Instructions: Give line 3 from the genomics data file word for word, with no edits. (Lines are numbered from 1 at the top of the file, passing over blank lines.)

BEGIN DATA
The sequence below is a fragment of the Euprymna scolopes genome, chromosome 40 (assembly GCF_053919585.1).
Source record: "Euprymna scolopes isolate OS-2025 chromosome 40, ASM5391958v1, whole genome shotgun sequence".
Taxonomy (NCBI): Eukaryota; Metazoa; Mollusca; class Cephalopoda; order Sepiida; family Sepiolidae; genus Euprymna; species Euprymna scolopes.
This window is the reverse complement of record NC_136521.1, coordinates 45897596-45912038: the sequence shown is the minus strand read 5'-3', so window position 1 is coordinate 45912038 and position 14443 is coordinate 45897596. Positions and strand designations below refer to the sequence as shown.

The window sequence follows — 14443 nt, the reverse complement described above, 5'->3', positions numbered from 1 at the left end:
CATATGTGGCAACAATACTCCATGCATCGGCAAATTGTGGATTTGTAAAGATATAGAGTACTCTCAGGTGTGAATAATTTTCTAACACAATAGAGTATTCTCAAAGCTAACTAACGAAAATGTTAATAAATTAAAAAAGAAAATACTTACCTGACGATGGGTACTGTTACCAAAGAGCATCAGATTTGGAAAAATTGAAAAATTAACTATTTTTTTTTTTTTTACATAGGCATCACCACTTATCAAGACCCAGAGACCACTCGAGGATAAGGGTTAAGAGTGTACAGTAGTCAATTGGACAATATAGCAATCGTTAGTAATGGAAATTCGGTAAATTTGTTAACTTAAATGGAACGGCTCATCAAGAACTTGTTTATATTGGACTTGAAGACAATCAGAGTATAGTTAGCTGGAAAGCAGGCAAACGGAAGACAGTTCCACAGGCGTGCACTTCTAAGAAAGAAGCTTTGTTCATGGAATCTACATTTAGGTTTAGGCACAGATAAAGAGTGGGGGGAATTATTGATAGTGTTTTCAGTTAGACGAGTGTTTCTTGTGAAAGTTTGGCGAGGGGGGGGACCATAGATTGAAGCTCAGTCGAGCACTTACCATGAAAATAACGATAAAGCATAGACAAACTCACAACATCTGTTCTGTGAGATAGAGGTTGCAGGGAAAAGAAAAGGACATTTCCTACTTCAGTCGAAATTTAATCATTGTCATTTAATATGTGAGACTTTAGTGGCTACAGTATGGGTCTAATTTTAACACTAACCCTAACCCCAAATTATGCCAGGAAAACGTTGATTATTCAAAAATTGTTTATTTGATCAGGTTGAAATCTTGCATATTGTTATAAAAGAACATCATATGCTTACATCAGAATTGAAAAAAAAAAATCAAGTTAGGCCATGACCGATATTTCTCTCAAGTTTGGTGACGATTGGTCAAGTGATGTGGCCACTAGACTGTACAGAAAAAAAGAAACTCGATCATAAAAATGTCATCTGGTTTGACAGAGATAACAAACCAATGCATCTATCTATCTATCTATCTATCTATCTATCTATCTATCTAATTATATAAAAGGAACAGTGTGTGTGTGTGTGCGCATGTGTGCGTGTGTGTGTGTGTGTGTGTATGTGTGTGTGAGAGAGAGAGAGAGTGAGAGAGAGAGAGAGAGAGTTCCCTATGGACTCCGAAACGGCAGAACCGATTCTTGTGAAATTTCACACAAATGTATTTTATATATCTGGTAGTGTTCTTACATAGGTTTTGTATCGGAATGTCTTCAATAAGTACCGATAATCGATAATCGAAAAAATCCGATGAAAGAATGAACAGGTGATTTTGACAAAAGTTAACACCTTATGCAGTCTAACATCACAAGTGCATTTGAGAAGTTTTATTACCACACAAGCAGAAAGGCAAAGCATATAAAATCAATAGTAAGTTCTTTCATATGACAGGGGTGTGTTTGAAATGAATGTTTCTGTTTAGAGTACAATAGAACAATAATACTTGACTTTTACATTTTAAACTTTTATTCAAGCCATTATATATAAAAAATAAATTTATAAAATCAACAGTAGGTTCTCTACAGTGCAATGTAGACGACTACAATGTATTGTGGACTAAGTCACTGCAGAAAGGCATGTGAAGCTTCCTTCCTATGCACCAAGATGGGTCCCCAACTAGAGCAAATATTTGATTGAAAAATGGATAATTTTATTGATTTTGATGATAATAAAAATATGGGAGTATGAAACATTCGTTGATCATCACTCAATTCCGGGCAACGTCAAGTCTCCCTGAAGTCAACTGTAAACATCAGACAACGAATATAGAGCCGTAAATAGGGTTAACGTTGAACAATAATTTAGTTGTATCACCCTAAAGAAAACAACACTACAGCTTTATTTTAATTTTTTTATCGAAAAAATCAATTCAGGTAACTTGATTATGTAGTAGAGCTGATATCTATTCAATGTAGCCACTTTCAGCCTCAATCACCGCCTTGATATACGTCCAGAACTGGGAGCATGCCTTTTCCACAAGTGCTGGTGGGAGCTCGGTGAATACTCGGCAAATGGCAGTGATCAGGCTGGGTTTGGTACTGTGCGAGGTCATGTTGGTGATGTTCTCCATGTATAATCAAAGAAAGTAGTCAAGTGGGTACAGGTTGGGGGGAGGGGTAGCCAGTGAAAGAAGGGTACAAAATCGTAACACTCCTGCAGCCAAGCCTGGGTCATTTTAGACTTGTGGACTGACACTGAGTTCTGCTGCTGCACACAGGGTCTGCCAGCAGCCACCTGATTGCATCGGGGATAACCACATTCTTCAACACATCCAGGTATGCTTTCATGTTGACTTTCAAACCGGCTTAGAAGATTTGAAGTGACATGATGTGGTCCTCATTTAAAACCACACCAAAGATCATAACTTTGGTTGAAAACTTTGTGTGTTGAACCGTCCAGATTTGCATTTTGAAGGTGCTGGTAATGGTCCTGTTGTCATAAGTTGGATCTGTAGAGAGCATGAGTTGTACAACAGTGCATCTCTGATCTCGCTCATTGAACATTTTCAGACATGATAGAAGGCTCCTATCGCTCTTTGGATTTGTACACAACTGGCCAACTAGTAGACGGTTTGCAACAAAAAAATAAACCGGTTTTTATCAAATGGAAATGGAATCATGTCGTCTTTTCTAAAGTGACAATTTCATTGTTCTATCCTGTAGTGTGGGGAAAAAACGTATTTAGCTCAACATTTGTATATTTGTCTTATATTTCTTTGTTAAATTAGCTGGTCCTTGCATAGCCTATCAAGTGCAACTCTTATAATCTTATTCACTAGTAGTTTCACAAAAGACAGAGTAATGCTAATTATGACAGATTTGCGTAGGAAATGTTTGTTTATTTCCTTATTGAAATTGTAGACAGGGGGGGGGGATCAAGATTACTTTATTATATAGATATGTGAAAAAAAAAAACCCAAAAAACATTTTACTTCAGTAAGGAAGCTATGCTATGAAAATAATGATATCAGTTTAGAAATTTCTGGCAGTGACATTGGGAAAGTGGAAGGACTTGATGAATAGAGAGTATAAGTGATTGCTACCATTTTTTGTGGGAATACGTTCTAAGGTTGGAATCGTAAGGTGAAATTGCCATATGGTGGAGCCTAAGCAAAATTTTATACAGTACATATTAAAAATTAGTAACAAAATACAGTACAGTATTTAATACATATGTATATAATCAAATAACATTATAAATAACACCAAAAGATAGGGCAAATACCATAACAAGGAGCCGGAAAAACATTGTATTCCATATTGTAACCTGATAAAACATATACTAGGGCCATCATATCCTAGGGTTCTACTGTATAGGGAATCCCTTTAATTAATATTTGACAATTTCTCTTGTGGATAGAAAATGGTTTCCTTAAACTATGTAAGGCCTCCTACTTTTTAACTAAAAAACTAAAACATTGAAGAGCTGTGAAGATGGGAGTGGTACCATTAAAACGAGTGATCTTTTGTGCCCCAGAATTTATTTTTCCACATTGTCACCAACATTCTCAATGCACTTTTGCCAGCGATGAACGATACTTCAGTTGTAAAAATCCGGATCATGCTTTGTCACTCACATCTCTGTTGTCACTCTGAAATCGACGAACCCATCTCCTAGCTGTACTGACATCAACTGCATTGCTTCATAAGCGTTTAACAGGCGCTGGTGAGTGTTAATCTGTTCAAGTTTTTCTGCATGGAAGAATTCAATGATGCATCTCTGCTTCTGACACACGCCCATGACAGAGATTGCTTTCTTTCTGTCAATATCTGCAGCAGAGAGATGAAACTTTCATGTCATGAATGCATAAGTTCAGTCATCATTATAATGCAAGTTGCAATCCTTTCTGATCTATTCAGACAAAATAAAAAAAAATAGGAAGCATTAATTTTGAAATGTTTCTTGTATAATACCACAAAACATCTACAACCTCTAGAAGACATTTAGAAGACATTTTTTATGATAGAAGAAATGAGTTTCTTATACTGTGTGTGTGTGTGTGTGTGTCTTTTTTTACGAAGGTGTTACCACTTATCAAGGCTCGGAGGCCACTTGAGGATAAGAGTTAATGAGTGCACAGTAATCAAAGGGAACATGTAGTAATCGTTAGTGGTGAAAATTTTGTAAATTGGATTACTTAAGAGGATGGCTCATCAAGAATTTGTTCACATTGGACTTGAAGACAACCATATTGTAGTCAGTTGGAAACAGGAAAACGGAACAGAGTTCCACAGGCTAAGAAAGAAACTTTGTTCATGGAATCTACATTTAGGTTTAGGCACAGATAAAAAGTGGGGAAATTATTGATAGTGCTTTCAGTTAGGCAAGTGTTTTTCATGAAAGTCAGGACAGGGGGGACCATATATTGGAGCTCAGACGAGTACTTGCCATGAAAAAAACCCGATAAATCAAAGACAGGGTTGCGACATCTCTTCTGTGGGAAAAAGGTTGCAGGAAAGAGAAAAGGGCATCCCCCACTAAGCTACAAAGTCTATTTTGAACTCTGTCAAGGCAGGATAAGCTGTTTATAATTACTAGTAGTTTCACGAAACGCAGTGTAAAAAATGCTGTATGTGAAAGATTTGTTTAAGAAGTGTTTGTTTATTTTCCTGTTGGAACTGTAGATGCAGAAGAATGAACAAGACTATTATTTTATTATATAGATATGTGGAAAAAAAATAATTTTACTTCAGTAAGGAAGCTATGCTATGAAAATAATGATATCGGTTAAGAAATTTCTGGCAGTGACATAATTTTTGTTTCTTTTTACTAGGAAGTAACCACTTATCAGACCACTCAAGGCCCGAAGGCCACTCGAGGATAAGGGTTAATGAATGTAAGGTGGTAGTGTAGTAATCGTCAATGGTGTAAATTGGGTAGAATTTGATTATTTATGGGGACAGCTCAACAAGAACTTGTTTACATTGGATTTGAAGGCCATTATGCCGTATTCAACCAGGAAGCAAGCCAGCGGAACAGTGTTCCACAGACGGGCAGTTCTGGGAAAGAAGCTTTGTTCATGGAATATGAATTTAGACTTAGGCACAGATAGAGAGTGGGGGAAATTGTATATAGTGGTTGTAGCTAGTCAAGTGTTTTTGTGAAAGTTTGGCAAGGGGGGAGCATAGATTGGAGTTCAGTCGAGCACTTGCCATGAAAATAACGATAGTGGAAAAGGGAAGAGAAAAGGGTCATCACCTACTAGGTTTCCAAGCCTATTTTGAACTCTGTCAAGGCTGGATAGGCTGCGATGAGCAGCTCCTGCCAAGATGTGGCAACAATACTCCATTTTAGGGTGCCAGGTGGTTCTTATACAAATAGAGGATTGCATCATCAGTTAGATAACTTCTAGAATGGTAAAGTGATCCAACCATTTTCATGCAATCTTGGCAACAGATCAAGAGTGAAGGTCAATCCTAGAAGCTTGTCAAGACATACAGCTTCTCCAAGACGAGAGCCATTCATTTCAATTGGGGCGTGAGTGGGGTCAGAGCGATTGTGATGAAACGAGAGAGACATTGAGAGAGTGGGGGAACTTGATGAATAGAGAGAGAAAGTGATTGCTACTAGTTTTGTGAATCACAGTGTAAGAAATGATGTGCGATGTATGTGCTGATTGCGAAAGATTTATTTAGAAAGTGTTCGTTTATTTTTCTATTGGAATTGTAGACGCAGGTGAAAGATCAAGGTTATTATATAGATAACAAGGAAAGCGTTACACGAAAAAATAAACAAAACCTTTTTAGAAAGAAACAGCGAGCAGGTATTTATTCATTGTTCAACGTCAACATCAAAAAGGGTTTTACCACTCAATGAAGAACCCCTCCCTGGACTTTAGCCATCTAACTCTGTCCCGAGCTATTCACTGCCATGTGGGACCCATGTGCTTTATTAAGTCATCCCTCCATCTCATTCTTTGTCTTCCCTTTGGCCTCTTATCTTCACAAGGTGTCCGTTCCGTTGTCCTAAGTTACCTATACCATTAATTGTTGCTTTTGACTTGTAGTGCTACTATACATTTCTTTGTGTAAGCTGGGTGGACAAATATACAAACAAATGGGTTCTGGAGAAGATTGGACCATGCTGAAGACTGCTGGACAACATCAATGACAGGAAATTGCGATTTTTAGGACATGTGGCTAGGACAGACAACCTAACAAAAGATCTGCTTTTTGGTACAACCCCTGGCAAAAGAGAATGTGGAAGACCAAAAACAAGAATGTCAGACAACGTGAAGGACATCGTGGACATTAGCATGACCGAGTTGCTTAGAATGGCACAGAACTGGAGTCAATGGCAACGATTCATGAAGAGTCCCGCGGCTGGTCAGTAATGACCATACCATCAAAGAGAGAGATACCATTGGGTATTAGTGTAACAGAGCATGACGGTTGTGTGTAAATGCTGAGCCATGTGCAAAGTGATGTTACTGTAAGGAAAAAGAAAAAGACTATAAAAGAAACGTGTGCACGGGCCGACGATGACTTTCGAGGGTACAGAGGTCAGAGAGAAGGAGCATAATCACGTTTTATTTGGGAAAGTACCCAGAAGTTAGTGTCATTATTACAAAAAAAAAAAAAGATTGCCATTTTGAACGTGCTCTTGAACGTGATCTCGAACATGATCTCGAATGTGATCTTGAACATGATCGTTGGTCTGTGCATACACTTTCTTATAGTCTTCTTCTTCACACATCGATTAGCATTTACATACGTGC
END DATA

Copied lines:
Taxonomy (NCBI): Eukaryota; Metazoa; Mollusca; class Cephalopoda; order Sepiida; family Sepiolidae; genus Euprymna; species Euprymna scolopes.